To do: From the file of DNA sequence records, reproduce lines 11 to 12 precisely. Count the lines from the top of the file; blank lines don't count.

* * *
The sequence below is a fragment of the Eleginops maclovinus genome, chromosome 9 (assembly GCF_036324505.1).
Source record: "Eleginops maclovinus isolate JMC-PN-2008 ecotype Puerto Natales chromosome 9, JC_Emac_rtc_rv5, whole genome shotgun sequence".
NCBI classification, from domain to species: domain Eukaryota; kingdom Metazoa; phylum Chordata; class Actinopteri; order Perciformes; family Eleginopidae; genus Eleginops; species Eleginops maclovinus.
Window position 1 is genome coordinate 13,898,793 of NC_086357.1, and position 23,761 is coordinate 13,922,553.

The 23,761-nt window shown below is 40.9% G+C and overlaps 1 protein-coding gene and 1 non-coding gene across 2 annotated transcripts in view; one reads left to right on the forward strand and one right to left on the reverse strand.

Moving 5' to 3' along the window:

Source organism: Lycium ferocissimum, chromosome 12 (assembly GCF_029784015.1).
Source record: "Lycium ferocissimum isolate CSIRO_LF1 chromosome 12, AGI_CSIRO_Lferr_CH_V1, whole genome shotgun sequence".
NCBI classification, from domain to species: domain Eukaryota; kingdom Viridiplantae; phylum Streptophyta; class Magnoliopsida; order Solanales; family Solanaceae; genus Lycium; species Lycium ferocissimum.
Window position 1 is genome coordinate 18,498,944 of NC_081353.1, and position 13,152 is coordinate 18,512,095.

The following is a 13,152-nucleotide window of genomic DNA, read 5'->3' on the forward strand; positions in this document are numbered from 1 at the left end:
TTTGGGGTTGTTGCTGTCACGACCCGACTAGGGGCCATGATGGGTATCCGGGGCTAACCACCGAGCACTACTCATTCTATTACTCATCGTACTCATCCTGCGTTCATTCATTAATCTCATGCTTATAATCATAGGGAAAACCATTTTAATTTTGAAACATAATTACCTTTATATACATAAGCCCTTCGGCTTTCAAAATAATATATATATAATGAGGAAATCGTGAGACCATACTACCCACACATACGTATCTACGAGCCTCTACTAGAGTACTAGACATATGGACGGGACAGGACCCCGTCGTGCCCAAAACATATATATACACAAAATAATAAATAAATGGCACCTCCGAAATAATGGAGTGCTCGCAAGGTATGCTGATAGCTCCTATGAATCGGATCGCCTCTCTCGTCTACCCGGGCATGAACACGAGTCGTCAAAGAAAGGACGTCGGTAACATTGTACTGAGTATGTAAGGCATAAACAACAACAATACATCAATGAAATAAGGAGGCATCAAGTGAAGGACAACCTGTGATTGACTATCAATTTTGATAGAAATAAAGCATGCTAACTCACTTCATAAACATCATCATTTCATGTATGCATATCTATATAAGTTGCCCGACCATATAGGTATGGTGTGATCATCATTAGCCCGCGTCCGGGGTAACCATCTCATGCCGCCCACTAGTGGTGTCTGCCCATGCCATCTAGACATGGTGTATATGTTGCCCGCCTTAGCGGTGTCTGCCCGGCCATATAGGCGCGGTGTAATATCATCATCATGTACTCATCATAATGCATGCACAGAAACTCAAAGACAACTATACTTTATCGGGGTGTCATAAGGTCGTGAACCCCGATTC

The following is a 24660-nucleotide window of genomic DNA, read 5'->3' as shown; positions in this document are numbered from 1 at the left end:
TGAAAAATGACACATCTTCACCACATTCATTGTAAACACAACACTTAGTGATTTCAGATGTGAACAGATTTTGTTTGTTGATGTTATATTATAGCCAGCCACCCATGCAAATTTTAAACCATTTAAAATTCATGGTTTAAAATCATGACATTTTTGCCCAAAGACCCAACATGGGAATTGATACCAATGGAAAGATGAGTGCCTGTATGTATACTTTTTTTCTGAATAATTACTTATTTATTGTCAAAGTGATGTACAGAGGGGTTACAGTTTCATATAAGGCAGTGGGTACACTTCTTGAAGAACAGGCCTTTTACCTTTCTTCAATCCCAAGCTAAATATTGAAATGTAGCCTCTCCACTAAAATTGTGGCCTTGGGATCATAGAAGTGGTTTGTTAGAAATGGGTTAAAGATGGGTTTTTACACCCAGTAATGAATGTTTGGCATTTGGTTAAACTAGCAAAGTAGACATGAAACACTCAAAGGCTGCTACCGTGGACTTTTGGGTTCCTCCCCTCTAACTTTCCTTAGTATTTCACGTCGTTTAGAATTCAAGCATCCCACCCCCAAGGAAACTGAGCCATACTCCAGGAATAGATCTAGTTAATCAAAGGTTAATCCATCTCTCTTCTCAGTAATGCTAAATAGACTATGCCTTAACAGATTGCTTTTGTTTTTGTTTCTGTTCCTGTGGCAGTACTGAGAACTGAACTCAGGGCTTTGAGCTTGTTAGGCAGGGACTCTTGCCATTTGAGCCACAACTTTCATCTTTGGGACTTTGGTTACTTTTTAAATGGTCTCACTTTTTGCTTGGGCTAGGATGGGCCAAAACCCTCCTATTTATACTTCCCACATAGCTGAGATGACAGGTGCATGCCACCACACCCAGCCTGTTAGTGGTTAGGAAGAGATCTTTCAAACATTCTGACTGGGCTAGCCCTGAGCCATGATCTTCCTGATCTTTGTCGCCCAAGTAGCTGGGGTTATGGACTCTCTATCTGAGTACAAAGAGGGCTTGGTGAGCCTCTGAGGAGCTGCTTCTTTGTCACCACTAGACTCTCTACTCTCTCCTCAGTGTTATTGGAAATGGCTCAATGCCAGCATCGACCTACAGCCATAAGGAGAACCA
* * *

The following is a 13,152-nucleotide window of genomic DNA, read 5'->3' on the forward strand; positions in this document are numbered from 1 at the left end:
TTTGGGGTTGTTGCTGTCACGACCCGACTAGGGGCCATGATGGGTATCCGGGGCTAACCACCGAGCACTACTCATTCTATTACTCATCGTACTCATCCTGCGTTCATTCATTAATCTCATGCTTATAATCATAGGGAAAACCATTTTAATTTTGAAACATAATTACCTTTATATACATAAGCCCTTCGGCTTTCAAAATAATATATATATAATGAGGAAATCGTGAGACCATACTACCCACACATACGTATCTACGAGCCTCTACTAGAGTACTAGACATATGGACGGGACAGGACCCCGTCGTGCCCAAAACATATATATACACAAAATAATAAATAAATGGCACCTCCGAAATAATGGAGTGCTCGCAAGGTATGCTGATAGCTCCTATGAATCGGATCGCCTCTCTCGTCTACCCGGGCATGAACACGAGTCGTCAAAGAAAGGACGTCGGTAACATTGTACTGAGTATGTAAGGCATAAACAACAACAATACATCAATGAAATAAGGAGGCATCAAGTGAAGGACAACCTGTGATTGACTATCAATTTTGATAGAAATAAAGCATGCTAACTCACTTCATAAACATCATCATTTCATGTATGCATATCTATATAAGTTGCCCGACCATATAGGTATGGTGTGATCATCATTAGCCCGCGTCCGGGGTAACCATCTCATGCCGCCCACTAGTGGTGTCTGCCCATGCCATCTAGACATGGTGTATATGTTGCCCGCCTTAGCGGTGTCTGCCCGGCCATATAGGCGCGGTGTAATATCATCATCATGTACTCATCATAATGCATGCACAGAAACTCAAAGACAACTATACTTTATCGGGGTGTCATAAGGTCGTGAACCCCGATTC